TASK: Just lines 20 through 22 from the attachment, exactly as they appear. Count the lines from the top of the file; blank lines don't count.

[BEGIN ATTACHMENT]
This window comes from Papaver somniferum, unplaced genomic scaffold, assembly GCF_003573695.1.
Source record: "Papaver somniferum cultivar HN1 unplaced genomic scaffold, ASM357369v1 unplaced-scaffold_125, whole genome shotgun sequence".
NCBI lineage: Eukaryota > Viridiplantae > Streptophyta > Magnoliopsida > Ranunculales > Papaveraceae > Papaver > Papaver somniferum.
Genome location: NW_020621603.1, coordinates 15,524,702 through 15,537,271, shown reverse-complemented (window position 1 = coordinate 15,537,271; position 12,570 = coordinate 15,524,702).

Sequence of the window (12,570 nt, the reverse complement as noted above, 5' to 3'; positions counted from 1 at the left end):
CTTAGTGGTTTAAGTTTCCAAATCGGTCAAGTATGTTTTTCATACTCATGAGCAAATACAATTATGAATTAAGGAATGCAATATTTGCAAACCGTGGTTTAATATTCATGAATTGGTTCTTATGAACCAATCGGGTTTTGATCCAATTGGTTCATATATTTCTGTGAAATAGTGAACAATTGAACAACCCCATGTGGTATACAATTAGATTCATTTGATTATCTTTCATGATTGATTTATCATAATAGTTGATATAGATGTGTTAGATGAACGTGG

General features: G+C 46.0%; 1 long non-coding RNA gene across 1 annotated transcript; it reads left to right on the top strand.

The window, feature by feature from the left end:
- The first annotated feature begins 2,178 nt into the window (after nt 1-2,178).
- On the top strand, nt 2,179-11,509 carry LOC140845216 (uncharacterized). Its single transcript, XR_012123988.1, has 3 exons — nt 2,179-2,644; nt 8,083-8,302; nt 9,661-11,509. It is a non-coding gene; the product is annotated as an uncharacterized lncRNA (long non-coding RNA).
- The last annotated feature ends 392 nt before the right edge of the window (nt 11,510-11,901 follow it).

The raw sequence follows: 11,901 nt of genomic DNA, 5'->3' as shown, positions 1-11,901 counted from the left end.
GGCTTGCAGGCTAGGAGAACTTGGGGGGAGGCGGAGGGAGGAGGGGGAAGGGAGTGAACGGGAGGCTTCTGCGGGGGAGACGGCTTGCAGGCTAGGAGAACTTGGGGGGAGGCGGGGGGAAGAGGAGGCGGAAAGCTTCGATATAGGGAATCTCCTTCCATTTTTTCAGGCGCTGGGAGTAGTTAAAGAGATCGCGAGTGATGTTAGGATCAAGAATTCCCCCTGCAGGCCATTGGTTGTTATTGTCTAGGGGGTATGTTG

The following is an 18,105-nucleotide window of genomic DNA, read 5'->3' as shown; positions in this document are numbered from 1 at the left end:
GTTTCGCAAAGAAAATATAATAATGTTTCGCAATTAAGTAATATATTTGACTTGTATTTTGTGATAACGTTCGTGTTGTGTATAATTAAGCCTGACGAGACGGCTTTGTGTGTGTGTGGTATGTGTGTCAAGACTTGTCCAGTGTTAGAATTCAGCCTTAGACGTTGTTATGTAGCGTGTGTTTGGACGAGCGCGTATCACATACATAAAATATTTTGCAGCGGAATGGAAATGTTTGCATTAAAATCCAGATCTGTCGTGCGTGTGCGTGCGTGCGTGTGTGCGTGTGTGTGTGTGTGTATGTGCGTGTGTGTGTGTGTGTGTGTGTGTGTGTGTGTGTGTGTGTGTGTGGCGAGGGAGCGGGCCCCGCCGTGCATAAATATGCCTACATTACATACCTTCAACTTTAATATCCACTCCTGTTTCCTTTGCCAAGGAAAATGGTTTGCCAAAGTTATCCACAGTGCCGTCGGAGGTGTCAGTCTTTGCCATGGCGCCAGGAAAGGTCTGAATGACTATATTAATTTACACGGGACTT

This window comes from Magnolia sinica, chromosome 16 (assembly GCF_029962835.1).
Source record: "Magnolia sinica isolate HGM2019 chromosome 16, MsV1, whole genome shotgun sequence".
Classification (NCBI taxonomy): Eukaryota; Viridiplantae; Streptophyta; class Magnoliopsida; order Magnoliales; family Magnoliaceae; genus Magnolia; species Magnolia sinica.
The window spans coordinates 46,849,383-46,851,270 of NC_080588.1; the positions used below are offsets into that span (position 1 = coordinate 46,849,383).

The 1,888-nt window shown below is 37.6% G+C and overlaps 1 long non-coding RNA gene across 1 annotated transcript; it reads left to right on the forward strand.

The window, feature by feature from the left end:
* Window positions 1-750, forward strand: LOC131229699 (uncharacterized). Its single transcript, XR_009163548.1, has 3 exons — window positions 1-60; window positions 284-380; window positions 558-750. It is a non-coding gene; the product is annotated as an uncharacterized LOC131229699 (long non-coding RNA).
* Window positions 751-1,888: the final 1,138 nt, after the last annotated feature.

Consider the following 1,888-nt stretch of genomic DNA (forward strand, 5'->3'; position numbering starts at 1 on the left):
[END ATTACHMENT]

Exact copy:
The 1,888-nt window shown below is 37.6% G+C and overlaps 1 long non-coding RNA gene across 1 annotated transcript; it reads left to right on the forward strand.

The window, feature by feature from the left end:
* Window positions 1-750, forward strand: LOC131229699 (uncharacterized). Its single transcript, XR_009163548.1, has 3 exons — window positions 1-60; window positions 284-380; window positions 558-750. It is a non-coding gene; the product is annotated as an uncharacterized LOC131229699 (long non-coding RNA).